$3 Million Misdiagnosis Resulting in Paralysis

Plaintiff was 61 years of age at the time of this medical occurrence. His medical history was notable for hypertension, hyperlipidemia, diabetes and bipolar disorder. His surgical history included lumbar surgery in the 1980s, lumbar surgery at L4/5 in 2006, as well as epidural infections from 2007 and 2008.

On September 7, 2016, Plaintiff presented to the Defendant Hospital with left lower quadrant abdominal pain for the prior week. His vitals were as follows: T 37.1, Pulse 103, RR 20, O2Sat 95, BP 178/99. On exam, he was noted to have no neuro symptoms, with equal extremity movement, a steady gait, and a Glasgow coma score of 15. He underwent a CT scan which was reported as showing a moderate to large amount of colonic stool suggestive of constipation. Differential diagnosis included abdominal pain, appendicitis, bowel obstruction, renal stone, ureteral stone, pancreatitis and constipation. He was given morphine and Zofan, and he was discharged to home to follow up with a gastroenterologist.

Days later, Plaintiff returned to the Defendant Hospital after having multiple falls at home associated with syncope and bilateral lower extremity weakness. He was admitted. It was noted that he had syncope after micturitions. On neuro exam, he was noted to have motor strength of 5/5 in the upper extremities and 4/5 in the lower extremities. His tone was quite diminished in the lower extremities without sensory changes. Knee reflexes and ankle reflexes were also diminished. Assessment was generalized weakness most likely due to dehydration and hyponatremia. Syncope was most likely micturition syncope. He had hypertensive urgency and hyponatremia. With respect to his lower extremity weakness, it was noted that since he had a history of back surgery, he may need an MRI of lumbar spine in next 24 hours if there was no improvement with treatment for dehydration and hyponatremia.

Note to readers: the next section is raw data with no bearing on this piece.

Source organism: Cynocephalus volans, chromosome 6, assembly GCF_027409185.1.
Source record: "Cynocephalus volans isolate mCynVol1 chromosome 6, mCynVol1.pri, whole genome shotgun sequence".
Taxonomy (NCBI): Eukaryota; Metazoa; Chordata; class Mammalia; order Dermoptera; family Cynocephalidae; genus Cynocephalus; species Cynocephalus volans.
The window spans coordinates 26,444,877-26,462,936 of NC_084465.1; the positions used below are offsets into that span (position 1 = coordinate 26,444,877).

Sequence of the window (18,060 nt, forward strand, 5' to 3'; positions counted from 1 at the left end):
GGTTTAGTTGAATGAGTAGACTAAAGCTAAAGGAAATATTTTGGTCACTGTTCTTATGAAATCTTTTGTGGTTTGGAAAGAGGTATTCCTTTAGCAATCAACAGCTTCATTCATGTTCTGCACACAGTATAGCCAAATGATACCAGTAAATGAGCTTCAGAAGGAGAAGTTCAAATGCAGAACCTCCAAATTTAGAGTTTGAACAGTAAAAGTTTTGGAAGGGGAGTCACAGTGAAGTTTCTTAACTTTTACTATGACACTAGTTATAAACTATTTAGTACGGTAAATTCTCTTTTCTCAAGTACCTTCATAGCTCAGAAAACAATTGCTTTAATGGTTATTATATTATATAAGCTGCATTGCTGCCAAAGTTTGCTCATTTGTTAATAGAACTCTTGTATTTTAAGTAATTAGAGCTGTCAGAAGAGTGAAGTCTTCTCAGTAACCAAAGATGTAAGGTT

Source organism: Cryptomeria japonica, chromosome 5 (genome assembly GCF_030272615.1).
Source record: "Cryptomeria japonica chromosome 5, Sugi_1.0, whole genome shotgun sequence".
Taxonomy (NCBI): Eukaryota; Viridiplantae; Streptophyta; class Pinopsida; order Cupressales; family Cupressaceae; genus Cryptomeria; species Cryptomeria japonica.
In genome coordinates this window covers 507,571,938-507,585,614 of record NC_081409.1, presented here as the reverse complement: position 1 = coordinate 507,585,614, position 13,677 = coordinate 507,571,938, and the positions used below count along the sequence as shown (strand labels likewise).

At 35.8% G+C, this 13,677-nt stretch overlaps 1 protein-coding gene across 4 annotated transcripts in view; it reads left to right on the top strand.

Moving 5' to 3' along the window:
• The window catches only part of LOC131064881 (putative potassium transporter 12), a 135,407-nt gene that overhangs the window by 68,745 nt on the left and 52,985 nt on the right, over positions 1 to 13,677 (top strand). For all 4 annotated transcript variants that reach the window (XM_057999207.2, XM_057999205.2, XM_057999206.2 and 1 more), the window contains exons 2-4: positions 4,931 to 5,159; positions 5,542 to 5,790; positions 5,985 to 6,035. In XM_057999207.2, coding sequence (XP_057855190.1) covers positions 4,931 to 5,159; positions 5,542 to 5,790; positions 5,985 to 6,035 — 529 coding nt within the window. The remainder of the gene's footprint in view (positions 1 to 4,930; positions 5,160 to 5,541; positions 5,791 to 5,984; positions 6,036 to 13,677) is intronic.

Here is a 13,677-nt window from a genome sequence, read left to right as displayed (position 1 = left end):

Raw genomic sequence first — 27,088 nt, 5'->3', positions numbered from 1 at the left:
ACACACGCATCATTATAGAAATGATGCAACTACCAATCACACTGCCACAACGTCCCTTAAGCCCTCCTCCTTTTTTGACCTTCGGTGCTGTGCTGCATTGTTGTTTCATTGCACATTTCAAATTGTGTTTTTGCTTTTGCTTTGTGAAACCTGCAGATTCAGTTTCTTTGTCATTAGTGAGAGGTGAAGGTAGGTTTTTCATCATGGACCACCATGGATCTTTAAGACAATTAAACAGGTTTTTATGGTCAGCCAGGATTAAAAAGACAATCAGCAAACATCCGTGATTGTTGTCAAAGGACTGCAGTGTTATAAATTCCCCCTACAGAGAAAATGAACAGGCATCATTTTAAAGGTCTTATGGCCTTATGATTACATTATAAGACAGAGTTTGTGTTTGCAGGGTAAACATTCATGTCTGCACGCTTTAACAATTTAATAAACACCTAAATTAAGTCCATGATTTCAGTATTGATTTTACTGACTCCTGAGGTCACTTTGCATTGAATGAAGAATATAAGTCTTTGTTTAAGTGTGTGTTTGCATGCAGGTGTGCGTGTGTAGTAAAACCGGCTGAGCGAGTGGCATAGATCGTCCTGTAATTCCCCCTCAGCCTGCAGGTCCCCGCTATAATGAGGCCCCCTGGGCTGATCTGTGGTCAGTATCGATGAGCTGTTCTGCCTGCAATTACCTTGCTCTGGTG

Plaintiff therefore underwent an MRI of the lumbar spine, which showed multilevel mild degenerative changes are appreciated of the lumbar spine, most prominent at the L4-L5 level where there is minimal anterolisthesis of L4 with respect to L5 and bilateral facet arthropathy. There was only mild canal or foraminal narrowing appreciated throughout the study.

Later that evening, Plaintiff was evaluated by a neurologist who, upon evaluating the patient, ordered a stat MRI of the thoracic spine. The images noted a lesion in the thoracic cord at the level of his sensory level. Once all the images were available for remote viewing, the on-call neurosurgeon was contacted. Impression was epidural abscess.

Plaintiff was subsequently transferred to another hospital and diagnosed with spinal cord compression injury secondary to epidural abscess. He was brought into the OR for performance of an emergent T8, 9, 10 and 11 posterior thoracic laminectomy for epidural abscess. He was placed on Vancomycin and Aztreonam. He was discharged to home months later.

Despite the above-referenced interventions, Plaintiff is paralyzed and wheelchair bound.